Uluwatu: During my stay in Kuta I spent a day beach hopping in Uluwatu, which sits at the southern tip of the island. Uluwatu is known for its high cliffs and beautiful beaches, as well as great surf. Some highlights include Balangan Viewpoint, Uluwatu Cliff, Padang-Padang Beach, Suluban Beach, Pantai Tegal Wangi and Single Fin’s cliffside bar.
Where To Stay In Kuta/Seminyak
Days 11-14: Canggu
Canggu was my second favorite destination on the island of Bali for many reasons. Canggu is home to a thriving expat population, which has infused the small town with trendy cafes, yoga retreats and buzzy beachside clubs.
It certainly doesn’t feel like an authentic Balinese experience, but it does offer a glimpse of what modern-day life in Bali is like for the hundreds of digital nomads and entrepreneurs who call it home.
Top Things To Do In Canggu
Surf: Canguu has been called a surfer’s paradise and with good reason. Its waves suit everyone from beginners to pros.
Old Man’s: This beachside bar hosts one of the most popular sunset parties in Bali. Live DJ sets bring in a trendy crowd, and Old Man’s is bustling with people all afternoon. Finn’s Beach Club is another popular option nearby.
Take a Yoga Class: There are countless yoga studios to choose from in Canggu, each more beautiful than the last.
Stay In a Luxury Villa: You’ll be surprised at how affordable a luxury villa can be in Bali. I stayed in a beautiful property during my time in Canggu for only about $50 per night. Split between two, that was just $25 each! The property had two pools, spacious rooms, breezy cabanas and massages on-site.
Cafe-Hop: Canggu is a trendy cafe haven. There are so many adorable cafes to choose from, and you really can’t go wrong with any of them. Some highlights include The Avocado Factory, Milk & Madu, The Loft, Crate Cafe and Matcha Cafe.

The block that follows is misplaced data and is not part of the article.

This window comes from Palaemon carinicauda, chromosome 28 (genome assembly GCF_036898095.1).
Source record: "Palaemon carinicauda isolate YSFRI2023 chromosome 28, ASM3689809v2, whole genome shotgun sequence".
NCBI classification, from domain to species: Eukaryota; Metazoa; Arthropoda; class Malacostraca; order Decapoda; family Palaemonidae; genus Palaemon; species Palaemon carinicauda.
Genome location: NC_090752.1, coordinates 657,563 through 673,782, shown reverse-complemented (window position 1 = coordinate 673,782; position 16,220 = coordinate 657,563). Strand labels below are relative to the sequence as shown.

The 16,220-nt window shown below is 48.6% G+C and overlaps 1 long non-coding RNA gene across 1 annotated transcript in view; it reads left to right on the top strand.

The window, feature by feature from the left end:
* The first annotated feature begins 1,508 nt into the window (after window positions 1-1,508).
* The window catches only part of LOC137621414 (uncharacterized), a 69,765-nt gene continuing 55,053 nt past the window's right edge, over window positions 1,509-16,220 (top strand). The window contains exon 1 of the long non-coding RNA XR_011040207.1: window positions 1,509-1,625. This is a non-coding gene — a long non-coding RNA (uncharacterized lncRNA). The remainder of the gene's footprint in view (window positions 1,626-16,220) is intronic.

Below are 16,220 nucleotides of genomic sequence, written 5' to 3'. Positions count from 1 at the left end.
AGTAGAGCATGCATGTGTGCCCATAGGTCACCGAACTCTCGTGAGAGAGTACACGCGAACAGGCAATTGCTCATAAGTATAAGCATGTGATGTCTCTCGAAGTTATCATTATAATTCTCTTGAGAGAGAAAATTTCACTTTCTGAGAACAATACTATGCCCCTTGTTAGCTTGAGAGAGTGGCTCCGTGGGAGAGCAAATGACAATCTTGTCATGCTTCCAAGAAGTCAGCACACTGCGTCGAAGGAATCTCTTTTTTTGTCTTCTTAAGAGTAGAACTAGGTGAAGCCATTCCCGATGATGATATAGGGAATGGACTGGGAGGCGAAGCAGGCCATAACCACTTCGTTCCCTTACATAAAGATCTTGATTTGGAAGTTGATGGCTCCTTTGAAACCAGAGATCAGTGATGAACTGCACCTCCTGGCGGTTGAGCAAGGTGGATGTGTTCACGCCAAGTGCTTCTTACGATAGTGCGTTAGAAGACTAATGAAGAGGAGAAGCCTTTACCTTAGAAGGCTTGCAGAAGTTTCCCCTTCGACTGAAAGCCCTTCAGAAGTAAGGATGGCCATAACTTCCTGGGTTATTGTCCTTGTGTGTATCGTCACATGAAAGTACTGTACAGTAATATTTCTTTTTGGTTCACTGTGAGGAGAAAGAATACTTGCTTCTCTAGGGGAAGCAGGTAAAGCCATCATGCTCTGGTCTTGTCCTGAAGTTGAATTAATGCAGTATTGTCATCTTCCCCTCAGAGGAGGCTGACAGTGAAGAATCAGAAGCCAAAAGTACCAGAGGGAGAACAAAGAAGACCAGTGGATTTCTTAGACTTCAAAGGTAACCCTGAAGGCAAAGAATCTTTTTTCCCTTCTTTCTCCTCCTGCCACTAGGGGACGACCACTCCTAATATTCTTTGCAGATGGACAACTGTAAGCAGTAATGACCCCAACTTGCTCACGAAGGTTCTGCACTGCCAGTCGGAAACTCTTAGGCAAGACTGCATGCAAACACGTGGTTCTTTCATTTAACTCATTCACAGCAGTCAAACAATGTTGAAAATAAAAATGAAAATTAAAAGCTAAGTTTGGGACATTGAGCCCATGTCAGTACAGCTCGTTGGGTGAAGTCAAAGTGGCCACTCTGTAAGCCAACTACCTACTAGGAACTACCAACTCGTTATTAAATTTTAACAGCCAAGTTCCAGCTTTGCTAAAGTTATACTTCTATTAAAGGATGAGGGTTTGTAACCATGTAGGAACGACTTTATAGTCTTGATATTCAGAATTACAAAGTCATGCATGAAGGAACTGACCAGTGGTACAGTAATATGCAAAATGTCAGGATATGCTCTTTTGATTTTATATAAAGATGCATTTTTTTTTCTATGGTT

Where To Stay In Canggu
Alternative Bali Itinerary: 10 Days
Not everyone can take off a full two weeks for vacation. I get it. If you’re traveling across the world to Bali though, I do recommend spending at least 10 days on the island. Remember that you’ll be dealing with jet lag for the first couple of days!
If you only have 10 days in Bali, I’d recommend editing this two-week itinerary in the following manner.
- Days 1-4 Ubud: temples, waterfalls, green cafes, volcano hikes
- Days 4-6 Nusa Penida: Kelingking Beach, Angel’s Billabong, Diamond Beach
- Days 6-8 Nusa Lembongan: Blue Lagoon at Nusa Ceningan, scuba diving
- Days 8-10 Canggu: yoga, cafe-hopping, surfing
Why am I suggesting you skip Kuta and Seminyak? I simply found the other islands or towns much more interesting, authentic and charming.
Kuta was one of the most touristy and busiest areas I visited, and the South Beach vibe wasn’t really for me.
Seminyak on the other hand isn’t too far from Canggu. You can easily take a Grab or ride your scooter from Canggu to Seminyak’s beach clubs and boutiques, without necessarily having to spend a night there.
Overall, Canggu trumps both in my opinion for its beautiful villas, plethora of yoga studios, white sandy beaches, delicious cafes and laidback atmosphere.
I hope this two-week Bali itinerary helps you plan your dream vacation. Bali will forever hold such a special place in my heart — and if this itinerary can help your experience be as magical as mine, then mission accomplished!